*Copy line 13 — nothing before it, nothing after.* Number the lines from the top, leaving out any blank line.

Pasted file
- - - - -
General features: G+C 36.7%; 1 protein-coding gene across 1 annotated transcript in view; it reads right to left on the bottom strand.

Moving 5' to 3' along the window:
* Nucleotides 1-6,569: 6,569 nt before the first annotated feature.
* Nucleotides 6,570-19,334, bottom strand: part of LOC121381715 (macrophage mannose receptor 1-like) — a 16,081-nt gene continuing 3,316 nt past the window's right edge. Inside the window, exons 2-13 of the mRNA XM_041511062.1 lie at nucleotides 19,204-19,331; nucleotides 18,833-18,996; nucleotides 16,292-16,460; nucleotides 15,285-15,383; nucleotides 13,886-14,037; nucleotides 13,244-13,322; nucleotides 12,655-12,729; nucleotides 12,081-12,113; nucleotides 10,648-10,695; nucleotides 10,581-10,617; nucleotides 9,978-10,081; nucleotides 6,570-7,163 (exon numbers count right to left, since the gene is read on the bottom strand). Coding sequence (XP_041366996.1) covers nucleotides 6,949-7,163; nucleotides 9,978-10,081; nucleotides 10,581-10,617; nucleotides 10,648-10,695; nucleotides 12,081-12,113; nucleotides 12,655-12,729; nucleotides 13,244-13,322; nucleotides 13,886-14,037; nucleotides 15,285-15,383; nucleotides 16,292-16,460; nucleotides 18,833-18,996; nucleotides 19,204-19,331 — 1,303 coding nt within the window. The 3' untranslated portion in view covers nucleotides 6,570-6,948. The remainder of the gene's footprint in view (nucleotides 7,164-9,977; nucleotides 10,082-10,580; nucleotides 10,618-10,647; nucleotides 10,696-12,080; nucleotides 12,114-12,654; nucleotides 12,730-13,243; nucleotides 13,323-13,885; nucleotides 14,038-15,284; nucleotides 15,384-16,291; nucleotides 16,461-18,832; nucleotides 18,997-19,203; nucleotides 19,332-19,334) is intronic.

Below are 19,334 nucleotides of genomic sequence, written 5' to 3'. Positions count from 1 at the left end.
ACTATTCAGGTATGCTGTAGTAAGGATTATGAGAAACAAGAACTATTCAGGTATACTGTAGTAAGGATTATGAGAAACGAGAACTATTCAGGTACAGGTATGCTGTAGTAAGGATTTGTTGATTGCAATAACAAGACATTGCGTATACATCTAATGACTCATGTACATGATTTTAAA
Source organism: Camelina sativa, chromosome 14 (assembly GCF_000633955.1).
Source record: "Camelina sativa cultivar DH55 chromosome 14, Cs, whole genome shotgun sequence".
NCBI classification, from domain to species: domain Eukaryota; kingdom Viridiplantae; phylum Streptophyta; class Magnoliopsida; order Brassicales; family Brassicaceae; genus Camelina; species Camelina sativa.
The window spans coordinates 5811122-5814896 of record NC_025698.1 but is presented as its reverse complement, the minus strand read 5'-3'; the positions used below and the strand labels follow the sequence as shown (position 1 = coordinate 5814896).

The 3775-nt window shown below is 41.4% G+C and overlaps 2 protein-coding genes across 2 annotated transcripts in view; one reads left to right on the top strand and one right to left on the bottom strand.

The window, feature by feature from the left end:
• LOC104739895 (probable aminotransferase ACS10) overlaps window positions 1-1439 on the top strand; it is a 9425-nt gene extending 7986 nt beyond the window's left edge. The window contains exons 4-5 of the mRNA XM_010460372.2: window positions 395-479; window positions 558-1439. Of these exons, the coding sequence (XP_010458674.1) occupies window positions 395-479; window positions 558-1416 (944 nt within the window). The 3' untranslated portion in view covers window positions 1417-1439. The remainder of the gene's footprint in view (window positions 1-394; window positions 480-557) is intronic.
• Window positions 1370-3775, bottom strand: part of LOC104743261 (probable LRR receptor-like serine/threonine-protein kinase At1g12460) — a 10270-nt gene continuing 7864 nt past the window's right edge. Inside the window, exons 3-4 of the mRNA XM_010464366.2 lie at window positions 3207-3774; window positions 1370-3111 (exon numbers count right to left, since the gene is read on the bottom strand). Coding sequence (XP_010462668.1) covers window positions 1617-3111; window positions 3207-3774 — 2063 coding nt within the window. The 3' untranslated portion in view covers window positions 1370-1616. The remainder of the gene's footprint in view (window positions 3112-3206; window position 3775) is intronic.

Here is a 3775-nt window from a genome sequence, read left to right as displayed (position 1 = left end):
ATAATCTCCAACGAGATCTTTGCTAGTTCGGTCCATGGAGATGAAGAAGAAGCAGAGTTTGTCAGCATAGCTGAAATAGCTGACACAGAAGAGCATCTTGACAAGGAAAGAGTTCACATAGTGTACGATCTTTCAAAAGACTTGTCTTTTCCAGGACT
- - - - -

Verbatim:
• LOC104739895 (probable aminotransferase ACS10) overlaps window positions 1-1439 on the top strand; it is a 9425-nt gene extending 7986 nt beyond the window's left edge. The window contains exons 4-5 of the mRNA XM_010460372.2: window positions 395-479; window positions 558-1439. Of these exons, the coding sequence (XP_010458674.1) occupies window positions 395-479; window positions 558-1416 (944 nt within the window). The 3' untranslated portion in view covers window positions 1417-1439. The remainder of the gene's footprint in view (window positions 1-394; window positions 480-557) is intronic.